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Now, the 92-year-old artist’s nature-inspired sculptures, paintings and “infinity rooms” have landed at the New York Botanical Garden. “Kusama: Cosmic Nature,” opening Saturday after a yearlong delay due to COVID-19, features dozens of works, including four brand-new structures created specifically for the exhibit, spread across the garden’s 250 acres.
Its arrival is like a gift after NYC’s long pandemic winter: a mood-lifting balm that inspires viewers to look at nature — and Kusama’s art — in a new light.
“We really wanted to show the range of her aesthetic,” guest curator Mika Yoshitake told The Post at a preview of the exhibit. “It’s not just depictions of flowers and pumpkins.” (Or polka dots, for that matter.)
The exhibit opens with “I Want To Fly to the Universe,” a 13-foot-high anthropomorphic flower head with red-and-white polka-dot petals and a yellow face dancing above the reflecting pool by the visitor’s center.
As you make your way through the garden grounds — planted with blooms that Kusama would have seen in her native Japan — more surrealist surprises sneak up on you: tall trees wrapped in spotted fabric along the main path, a sparkling mosaic pumpkin in the middle of a flower arrangement, psychedelic tulips floating above water. In one instance, horticulturalists have ingeniously re-created one of Kusama’s paintings, “Alone, Buried in a Flower Garden” using plants and dirt.
Kusama and her studio — who shipped all the materials and assembled several of the more gargantuan works in the couple of weeks leading up to the exhibit — have reprised several of her greatest hits here, including 1966’s hypnotic “Narcissus Garden,” featuring 1,400 shiny silver orbs floating on water.
Meanwhile, “Flower Obsession” replicates Kusama’s famed “obliteration rooms,” in which visitors cover an entire domestic interior with polka dots. This time, the installation is a greenhouse, and the polka dots are replaced with red poppies, echoing one of Kusama’s earliest childhood hallucinations. The 10-year-old artist was sitting at her family’s kitchen table, when suddenly, she later wrote in her autobiography, “I saw the entire room, my entire body, and the entire universe covered with red flowers.”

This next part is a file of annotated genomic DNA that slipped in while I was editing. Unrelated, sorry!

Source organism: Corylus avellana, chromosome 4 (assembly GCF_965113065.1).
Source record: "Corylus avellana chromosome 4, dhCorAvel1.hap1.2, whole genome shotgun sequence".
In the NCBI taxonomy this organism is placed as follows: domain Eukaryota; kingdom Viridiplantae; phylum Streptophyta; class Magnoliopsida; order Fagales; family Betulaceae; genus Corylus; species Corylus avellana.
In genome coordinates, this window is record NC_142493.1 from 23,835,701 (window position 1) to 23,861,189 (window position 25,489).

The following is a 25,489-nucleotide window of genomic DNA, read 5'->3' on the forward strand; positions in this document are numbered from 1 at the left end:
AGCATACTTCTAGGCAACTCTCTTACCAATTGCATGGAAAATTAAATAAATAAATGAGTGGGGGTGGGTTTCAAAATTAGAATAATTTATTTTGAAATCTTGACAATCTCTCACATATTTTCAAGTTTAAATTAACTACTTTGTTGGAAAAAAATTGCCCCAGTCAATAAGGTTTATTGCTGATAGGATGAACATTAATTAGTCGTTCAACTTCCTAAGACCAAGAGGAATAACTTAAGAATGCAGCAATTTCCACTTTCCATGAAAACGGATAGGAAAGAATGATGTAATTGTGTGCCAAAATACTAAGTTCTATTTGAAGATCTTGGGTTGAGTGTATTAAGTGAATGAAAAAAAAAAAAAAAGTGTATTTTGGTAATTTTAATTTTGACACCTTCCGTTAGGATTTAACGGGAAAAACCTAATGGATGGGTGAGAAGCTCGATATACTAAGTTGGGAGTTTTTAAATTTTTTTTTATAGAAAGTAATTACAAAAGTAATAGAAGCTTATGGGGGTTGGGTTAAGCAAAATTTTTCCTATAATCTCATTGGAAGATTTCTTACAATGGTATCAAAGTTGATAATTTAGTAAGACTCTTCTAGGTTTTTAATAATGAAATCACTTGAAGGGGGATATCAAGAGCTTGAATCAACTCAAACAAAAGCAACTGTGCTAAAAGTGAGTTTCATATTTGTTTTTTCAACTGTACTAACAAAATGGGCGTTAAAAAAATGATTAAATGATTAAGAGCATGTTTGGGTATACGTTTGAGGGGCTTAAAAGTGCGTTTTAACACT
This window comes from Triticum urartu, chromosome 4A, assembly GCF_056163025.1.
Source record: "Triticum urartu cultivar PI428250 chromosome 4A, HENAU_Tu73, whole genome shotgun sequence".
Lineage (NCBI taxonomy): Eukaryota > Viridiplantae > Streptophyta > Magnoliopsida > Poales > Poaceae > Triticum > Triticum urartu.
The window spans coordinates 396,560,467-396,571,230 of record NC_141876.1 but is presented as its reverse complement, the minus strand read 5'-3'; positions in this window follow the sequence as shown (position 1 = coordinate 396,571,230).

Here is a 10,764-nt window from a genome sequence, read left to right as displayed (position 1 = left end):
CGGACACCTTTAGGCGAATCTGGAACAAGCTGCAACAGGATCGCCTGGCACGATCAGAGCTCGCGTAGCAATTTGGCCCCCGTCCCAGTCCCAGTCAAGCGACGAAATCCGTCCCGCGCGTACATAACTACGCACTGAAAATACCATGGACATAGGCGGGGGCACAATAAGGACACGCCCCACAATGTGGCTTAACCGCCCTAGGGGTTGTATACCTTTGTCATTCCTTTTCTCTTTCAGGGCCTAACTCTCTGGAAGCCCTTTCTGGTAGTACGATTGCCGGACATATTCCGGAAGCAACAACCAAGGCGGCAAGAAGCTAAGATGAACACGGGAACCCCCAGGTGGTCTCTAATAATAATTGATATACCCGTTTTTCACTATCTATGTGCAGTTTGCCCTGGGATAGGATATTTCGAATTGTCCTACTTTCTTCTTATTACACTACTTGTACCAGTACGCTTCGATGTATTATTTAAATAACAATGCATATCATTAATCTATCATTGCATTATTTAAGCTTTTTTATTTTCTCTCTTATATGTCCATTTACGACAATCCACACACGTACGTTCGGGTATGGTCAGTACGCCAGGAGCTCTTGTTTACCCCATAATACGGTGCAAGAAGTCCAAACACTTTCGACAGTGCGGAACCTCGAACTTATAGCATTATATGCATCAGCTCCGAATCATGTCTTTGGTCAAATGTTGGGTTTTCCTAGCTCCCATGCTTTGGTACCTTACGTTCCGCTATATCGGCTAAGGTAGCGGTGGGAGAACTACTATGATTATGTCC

“In that instant,” she continued, “my soul was obliterated and I was restored, returned to infinity, to eternal time and absolute space.” (Kusama has spent the past 45 years voluntarily living in a psychiatric hospital, which she says gives her the security to continue obsessively creating art.)
Curator Yoshitake said she wanted to explore the darker side of Kusama’s exuberant pumpkins and flowers. “Her inspiration from nature — yes, it was embedded in the early stages of her life. But it was also during [World War II], and in her [childhood] sketchbook, she depicts not just the flowering blooms of flowers but also the decay and the cycles of life and death.”
The garden’s library contains several of these childhood sketches, as well as paintings and sculptures that help give context to Kusama’s work: many of the abstract, expressionist canvases here have never before been seen in the US.
Yet despite Kusama’s obsession with obliteration and death, there is so much light. Part of that is due to the garden’s setting; Kusama’s busy creations have room to breathe. But that’s also because Kusama finds transcendence in everything on Earth and beyond. “She expands this proximity to death into a cosmic realm,” said Yoshitake.
Her world is full of talking flowers, dancing pumpkins and exploding cosmos — and it’s glorious. As she wrote on March 6, in a statement shared with the botanical garden, “Dancing through our universe are noble souls whose magnificent forms are saturated with mystery. I invite you to explore the endlessly expanding ode to the beauty of love that is my art.”
“Kusama: Cosmic Nature” runs at the New York Botanical Garden through Oct. 31. To buy timed-entry tickets, visit NYBG.org. Kusama’s new “Infinity Mirrored Room — Illusion Inside the Heart,” in the garden, will open in June and will require an additional timed ticket, available in late spring.
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